Switzerland will freeze all digital assets held within its borders by Russian businesses and individuals sanctioned by NATO allies, the government has announced.
The country will comply with the European Union’s (EU’s) sanctions and add its own strictures on Russian crypto holdings, officials said.
“As of today, all four EU sanctions packages have been adopted and implemented,” finance minister Guy Parmelin said on 5 March.
Since 28 February, 223 Russians, including “oligarchs and close Putin confidantes” have had their bank accounts and other assets found and frozen, Parmelin added.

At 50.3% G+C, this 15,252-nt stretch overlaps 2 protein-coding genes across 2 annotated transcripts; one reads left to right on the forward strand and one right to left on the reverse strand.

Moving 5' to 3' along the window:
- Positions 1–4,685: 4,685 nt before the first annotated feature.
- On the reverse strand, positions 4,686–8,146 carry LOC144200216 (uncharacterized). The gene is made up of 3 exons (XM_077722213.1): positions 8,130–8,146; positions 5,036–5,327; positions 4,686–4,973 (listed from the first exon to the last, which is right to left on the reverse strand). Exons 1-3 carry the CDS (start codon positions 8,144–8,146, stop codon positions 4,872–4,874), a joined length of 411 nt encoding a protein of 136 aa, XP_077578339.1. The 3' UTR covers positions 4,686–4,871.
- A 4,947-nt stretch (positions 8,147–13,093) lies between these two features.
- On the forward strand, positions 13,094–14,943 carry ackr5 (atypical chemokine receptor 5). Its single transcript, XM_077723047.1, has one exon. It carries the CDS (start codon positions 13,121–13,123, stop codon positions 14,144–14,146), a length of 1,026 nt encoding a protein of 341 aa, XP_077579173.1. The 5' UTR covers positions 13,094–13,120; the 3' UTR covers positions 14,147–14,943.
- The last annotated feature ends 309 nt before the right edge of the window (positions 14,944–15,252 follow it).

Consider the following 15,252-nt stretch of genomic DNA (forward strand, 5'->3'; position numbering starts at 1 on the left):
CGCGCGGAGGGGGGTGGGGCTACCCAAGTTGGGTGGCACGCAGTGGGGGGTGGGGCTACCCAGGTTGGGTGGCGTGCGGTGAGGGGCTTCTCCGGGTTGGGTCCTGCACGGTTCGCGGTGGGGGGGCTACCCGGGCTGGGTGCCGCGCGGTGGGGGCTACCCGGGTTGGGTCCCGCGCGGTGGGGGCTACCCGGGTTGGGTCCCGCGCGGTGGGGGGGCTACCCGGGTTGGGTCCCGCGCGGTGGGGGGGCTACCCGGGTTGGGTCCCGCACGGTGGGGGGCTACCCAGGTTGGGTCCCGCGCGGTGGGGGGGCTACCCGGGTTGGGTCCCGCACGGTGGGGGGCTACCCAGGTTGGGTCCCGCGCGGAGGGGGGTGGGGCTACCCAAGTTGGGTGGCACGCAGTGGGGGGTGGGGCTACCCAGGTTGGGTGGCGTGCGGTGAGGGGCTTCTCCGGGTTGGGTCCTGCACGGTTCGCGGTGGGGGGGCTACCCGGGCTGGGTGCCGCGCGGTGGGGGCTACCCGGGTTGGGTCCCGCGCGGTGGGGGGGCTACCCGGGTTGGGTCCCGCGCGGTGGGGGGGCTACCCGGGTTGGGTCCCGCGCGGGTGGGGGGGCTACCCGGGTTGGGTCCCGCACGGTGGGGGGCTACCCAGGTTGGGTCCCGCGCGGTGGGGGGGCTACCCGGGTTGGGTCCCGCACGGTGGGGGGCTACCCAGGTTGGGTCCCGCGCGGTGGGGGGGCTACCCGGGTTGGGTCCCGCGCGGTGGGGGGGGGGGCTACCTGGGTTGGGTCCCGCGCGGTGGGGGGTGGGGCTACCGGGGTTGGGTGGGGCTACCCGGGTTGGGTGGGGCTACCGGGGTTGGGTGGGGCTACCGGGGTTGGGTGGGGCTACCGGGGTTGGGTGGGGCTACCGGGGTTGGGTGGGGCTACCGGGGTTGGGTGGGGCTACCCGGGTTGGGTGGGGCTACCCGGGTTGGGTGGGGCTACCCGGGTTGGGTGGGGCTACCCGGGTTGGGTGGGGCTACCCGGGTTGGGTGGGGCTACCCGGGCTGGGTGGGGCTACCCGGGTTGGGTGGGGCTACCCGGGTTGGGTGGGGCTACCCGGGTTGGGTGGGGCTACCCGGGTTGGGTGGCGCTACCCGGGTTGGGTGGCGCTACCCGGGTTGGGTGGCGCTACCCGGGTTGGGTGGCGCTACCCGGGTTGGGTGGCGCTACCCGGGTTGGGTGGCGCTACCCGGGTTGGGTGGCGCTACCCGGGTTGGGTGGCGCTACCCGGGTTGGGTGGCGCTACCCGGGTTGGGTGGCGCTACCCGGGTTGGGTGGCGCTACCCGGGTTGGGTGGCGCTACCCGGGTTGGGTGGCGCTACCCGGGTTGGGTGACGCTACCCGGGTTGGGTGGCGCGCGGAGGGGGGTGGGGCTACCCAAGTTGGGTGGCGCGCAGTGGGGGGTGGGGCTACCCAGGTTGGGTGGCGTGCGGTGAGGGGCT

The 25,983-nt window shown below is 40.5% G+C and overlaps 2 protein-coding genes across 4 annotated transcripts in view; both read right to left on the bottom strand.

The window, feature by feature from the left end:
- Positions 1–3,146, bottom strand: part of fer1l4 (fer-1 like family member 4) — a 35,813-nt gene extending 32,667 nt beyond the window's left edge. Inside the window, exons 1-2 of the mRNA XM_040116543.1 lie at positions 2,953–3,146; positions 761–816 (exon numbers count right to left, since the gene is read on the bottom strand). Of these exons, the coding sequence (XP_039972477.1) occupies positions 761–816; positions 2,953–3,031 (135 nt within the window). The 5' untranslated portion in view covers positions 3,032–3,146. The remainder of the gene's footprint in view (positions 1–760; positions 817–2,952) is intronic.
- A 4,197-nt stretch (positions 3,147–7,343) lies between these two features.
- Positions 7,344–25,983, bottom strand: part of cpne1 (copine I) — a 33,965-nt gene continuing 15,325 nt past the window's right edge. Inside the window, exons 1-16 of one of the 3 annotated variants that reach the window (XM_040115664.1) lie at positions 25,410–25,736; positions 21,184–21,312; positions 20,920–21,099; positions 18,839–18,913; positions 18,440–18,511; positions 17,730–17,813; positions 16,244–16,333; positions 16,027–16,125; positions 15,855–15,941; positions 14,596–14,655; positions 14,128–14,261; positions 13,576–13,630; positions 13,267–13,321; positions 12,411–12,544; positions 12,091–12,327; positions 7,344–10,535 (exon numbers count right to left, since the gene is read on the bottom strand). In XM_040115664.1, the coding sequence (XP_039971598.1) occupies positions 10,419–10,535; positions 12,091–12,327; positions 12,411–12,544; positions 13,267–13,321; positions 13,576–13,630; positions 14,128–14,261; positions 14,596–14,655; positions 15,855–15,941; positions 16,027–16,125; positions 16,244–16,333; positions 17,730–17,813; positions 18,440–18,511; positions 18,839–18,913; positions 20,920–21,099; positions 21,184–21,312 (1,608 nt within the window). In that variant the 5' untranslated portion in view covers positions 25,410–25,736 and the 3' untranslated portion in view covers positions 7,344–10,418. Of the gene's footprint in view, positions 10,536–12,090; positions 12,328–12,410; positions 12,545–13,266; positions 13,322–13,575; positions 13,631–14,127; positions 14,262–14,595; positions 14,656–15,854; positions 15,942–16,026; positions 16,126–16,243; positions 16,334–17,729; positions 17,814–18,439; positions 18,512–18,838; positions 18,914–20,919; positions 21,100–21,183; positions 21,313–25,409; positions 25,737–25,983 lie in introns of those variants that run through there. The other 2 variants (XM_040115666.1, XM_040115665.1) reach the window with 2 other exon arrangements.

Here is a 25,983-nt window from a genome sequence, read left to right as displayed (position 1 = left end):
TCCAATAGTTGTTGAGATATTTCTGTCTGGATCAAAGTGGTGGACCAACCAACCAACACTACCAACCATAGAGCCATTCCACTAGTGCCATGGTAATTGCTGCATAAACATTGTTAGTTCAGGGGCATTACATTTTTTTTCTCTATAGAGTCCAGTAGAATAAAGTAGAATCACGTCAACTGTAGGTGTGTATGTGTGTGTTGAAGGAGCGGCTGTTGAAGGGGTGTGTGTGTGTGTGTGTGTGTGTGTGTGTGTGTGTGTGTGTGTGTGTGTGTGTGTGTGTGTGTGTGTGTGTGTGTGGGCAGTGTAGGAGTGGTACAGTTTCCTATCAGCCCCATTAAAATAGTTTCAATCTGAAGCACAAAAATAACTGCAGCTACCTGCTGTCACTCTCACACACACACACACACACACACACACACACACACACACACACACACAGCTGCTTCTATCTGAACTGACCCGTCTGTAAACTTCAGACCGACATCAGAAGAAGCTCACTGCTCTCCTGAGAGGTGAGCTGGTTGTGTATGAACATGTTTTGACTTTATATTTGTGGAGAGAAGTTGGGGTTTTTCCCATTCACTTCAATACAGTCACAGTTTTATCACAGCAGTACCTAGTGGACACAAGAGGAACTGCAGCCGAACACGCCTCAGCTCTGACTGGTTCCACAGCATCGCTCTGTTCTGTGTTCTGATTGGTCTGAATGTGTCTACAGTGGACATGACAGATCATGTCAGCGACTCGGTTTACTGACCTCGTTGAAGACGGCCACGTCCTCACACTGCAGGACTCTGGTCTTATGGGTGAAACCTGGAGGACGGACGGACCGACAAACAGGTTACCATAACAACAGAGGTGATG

Crypto has been included in the actions to “protect the integrity” of digital currencies, which are widely seen as having the potential to launder money and hide criminal transactions.
Switzerland has become a global center for crypto trading and storage.
“If someone holds their crypto key themselves, then it’s going to be virtually impossible to identify them,” a senior finance ministry official told the Financial Times, “but if they’re using crypto services—funds, exchanges, and so on—these service points we can target.”
Meanwhile, the Czech National Bank announced it will intervene to shore up the value of the koruna, the national currency, which has slipped 6 percent since the beginning of February.
Many currencies in central Europe have slipped in value since Russia invaded Ukraine.